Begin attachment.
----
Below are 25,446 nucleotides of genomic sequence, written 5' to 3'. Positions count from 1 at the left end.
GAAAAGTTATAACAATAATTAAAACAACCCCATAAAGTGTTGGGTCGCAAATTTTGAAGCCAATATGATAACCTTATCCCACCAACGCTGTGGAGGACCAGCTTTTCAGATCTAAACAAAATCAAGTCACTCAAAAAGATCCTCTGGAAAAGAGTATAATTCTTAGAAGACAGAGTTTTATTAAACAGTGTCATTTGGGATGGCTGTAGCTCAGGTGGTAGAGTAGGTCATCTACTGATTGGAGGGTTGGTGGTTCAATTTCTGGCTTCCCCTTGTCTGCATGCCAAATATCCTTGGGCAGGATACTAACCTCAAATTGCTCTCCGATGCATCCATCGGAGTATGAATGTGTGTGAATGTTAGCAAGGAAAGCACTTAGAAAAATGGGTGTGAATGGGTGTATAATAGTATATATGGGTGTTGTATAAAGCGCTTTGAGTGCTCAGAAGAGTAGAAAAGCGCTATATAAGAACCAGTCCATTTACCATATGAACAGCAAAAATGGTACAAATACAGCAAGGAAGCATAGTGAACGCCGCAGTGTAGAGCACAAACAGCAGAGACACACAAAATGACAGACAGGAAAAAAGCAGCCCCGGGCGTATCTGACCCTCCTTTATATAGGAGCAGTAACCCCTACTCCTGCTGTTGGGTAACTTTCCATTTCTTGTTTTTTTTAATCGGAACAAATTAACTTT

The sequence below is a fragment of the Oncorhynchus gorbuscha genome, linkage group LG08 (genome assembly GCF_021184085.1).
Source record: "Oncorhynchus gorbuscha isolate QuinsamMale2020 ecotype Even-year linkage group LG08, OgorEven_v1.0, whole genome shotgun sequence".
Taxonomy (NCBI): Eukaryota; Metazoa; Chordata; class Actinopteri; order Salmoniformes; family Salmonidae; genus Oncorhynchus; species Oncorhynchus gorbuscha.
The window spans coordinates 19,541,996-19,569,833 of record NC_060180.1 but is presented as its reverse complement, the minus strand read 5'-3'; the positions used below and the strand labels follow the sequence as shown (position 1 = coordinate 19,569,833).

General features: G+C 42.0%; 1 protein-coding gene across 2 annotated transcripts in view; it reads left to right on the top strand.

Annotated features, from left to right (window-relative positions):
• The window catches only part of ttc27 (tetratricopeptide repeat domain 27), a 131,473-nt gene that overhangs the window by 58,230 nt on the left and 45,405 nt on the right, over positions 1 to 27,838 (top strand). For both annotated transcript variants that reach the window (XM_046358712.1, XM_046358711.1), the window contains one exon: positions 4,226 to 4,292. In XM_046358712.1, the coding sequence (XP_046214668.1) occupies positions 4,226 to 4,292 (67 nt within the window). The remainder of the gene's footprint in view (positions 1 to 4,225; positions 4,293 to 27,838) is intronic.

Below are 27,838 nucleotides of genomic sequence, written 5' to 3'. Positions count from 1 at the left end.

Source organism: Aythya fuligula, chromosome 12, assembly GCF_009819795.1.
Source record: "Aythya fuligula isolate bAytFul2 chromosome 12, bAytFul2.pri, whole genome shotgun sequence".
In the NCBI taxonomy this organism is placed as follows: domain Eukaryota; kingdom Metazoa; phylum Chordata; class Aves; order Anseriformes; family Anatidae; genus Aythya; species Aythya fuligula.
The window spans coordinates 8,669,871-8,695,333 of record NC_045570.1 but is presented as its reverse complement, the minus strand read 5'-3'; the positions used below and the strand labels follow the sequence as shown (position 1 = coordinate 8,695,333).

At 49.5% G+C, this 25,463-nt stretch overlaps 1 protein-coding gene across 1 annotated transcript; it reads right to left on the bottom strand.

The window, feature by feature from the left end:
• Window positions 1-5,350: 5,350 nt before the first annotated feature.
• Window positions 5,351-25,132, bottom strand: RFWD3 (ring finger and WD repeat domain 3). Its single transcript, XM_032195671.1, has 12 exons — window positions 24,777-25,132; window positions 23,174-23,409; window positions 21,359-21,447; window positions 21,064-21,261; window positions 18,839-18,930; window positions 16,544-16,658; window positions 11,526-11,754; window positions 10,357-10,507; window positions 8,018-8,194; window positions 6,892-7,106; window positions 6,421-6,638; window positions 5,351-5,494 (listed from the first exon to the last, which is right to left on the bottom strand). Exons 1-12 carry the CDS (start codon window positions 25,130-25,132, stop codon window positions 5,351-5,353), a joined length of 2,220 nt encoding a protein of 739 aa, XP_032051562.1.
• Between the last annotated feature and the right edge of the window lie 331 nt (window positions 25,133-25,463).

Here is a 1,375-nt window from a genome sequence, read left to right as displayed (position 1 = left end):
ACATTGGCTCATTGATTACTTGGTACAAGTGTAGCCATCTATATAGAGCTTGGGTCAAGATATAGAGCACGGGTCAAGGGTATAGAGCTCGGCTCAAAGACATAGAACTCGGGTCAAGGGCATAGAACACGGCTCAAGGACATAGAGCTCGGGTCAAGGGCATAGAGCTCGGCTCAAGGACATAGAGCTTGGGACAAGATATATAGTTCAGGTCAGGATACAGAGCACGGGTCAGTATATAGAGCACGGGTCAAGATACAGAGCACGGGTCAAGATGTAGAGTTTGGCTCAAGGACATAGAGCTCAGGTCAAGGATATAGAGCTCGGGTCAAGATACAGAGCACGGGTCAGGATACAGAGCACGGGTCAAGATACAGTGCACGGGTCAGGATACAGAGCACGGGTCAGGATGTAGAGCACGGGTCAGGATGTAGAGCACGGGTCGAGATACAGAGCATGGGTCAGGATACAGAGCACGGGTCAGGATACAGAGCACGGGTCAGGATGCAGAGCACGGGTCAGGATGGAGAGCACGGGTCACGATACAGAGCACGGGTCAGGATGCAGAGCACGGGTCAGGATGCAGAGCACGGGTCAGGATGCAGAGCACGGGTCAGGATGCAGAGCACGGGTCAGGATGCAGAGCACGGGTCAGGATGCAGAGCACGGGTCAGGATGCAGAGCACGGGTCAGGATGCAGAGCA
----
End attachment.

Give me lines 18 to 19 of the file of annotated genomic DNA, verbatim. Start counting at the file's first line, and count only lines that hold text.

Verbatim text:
• Window positions 5,351-25,132, bottom strand: RFWD3 (ring finger and WD repeat domain 3). Its single transcript, XM_032195671.1, has 12 exons — window positions 24,777-25,132; window positions 23,174-23,409; window positions 21,359-21,447; window positions 21,064-21,261; window positions 18,839-18,930; window positions 16,544-16,658; window positions 11,526-11,754; window positions 10,357-10,507; window positions 8,018-8,194; window positions 6,892-7,106; window positions 6,421-6,638; window positions 5,351-5,494 (listed from the first exon to the last, which is right to left on the bottom strand). Exons 1-12 carry the CDS (start codon window positions 25,130-25,132, stop codon window positions 5,351-5,353), a joined length of 2,220 nt encoding a protein of 739 aa, XP_032051562.1.
• Between the last annotated feature and the right edge of the window lie 331 nt (window positions 25,133-25,463).